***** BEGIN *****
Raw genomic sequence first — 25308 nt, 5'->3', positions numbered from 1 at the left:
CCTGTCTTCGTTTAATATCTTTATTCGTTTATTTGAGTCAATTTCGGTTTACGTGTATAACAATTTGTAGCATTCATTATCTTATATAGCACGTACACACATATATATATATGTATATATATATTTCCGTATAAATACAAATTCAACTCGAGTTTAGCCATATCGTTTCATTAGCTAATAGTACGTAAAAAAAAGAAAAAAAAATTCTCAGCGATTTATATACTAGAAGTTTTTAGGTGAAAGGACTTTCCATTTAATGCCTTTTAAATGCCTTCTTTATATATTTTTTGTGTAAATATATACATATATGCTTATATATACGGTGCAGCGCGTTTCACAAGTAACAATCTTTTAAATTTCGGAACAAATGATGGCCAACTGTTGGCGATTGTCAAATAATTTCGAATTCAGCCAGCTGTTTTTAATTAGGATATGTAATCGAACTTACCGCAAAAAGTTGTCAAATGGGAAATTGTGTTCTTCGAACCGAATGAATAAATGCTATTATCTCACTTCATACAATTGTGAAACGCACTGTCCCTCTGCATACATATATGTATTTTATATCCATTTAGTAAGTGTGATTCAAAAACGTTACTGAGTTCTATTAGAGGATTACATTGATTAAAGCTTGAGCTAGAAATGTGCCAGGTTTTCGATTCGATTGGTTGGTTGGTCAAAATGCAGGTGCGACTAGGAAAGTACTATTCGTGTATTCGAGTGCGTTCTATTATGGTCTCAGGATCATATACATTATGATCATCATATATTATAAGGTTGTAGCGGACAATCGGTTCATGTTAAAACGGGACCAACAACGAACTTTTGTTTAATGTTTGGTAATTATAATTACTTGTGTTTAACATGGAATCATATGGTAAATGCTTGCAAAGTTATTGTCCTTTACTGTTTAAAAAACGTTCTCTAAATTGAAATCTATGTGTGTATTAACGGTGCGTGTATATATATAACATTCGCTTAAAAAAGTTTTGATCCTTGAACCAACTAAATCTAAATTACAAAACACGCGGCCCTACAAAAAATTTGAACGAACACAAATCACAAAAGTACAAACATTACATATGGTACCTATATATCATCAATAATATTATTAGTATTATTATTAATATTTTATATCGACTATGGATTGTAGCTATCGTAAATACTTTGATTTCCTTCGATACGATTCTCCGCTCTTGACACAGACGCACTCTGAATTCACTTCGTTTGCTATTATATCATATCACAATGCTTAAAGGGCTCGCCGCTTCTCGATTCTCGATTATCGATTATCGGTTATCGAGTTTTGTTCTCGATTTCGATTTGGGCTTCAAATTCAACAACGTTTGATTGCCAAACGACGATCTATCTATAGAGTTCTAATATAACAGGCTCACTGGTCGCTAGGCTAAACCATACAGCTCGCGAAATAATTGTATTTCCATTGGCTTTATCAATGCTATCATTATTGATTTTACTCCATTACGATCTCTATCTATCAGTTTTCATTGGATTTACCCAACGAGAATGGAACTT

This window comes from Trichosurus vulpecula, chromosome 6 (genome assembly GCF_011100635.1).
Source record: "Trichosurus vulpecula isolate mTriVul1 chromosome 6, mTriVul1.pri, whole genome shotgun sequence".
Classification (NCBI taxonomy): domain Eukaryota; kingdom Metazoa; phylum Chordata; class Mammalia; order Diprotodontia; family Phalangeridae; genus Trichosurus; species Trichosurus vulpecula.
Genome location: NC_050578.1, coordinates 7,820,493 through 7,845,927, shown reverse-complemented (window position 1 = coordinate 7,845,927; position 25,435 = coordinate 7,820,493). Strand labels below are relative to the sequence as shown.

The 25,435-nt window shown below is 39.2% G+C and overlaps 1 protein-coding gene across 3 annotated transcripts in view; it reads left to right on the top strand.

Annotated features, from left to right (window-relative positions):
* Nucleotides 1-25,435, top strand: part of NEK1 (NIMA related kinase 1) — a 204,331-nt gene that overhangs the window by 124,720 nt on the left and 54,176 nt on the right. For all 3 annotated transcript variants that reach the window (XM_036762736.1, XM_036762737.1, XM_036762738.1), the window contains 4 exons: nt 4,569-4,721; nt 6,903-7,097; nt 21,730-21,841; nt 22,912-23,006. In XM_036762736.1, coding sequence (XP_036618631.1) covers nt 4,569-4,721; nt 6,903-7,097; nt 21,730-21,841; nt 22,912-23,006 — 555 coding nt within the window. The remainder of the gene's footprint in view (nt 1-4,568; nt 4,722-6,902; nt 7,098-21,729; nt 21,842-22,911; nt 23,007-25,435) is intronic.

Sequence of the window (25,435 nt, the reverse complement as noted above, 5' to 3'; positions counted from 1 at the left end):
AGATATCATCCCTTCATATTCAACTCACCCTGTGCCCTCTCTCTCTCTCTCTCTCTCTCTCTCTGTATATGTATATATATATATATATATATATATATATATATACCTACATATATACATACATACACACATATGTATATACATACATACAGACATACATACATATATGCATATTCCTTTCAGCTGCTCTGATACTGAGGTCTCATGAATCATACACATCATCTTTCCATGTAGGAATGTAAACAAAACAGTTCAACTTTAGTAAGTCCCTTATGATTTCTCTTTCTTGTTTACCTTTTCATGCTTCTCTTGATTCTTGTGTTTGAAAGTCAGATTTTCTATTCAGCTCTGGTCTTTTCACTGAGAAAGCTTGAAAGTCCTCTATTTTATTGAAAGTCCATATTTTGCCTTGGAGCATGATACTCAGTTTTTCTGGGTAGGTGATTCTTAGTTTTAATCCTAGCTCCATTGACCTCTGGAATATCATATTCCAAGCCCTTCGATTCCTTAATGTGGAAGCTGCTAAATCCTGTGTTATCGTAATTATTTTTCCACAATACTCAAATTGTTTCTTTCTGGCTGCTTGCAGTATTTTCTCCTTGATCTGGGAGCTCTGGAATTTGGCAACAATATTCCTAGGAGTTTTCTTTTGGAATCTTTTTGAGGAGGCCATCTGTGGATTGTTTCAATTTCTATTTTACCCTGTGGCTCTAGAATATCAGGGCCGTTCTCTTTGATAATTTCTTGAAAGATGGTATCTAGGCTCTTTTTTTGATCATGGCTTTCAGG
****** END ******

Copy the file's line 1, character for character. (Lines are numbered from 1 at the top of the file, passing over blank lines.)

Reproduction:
Raw genomic sequence first — 25308 nt, 5'->3', positions numbered from 1 at the left: